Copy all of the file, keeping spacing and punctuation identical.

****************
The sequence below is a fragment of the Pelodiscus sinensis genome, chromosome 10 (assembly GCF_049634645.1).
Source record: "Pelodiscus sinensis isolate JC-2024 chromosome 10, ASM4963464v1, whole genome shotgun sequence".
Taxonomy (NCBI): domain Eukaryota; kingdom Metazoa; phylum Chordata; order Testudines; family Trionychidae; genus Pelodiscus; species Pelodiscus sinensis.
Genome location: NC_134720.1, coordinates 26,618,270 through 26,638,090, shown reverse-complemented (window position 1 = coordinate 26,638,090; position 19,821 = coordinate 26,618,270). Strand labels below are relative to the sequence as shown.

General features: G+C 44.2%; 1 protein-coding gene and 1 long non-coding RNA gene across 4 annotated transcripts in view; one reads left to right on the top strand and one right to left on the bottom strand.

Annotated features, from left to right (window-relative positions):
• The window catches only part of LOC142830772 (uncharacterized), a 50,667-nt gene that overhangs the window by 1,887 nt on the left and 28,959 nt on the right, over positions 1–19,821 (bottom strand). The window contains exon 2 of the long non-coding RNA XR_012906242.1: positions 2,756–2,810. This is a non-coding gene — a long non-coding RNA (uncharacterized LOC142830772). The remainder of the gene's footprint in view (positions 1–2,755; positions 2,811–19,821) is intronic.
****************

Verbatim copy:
The sequence below is a fragment of the Pelodiscus sinensis genome, chromosome 10 (assembly GCF_049634645.1).
Source record: "Pelodiscus sinensis isolate JC-2024 chromosome 10, ASM4963464v1, whole genome shotgun sequence".
Taxonomy (NCBI): domain Eukaryota; kingdom Metazoa; phylum Chordata; order Testudines; family Trionychidae; genus Pelodiscus; species Pelodiscus sinensis.
Genome location: NC_134720.1, coordinates 26,618,270 through 26,638,090, shown reverse-complemented (window position 1 = coordinate 26,638,090; position 19,821 = coordinate 26,618,270). Strand labels below are relative to the sequence as shown.

General features: G+C 44.2%; 1 protein-coding gene and 1 long non-coding RNA gene across 4 annotated transcripts in view; one reads left to right on the top strand and one right to left on the bottom strand.

Annotated features, from left to right (window-relative positions):
• The window catches only part of LOC142830772 (uncharacterized), a 50,667-nt gene that overhangs the window by 1,887 nt on the left and 28,959 nt on the right, over positions 1–19,821 (bottom strand). The window contains exon 2 of the long non-coding RNA XR_012906242.1: positions 2,756–2,810. This is a non-coding gene — a long non-coding RNA (uncharacterized LOC142830772). The remainder of the gene's footprint in view (positions 1–2,755; positions 2,811–19,821) is intronic.